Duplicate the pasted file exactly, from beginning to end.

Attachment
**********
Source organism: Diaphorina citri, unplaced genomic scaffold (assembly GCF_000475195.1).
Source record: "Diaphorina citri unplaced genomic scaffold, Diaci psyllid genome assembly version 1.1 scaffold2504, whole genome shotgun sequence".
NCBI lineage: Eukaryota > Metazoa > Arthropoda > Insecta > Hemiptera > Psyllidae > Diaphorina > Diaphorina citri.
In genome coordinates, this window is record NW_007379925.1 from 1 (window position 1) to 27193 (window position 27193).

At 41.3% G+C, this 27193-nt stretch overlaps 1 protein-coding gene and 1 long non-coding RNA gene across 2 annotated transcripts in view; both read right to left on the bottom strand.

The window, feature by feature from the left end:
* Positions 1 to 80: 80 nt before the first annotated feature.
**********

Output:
Source organism: Diaphorina citri, unplaced genomic scaffold (assembly GCF_000475195.1).
Source record: "Diaphorina citri unplaced genomic scaffold, Diaci psyllid genome assembly version 1.1 scaffold2504, whole genome shotgun sequence".
NCBI lineage: Eukaryota > Metazoa > Arthropoda > Insecta > Hemiptera > Psyllidae > Diaphorina > Diaphorina citri.
In genome coordinates, this window is record NW_007379925.1 from 1 (window position 1) to 27193 (window position 27193).

At 41.3% G+C, this 27193-nt stretch overlaps 1 protein-coding gene and 1 long non-coding RNA gene across 2 annotated transcripts in view; both read right to left on the bottom strand.

The window, feature by feature from the left end:
* Positions 1 to 80: 80 nt before the first annotated feature.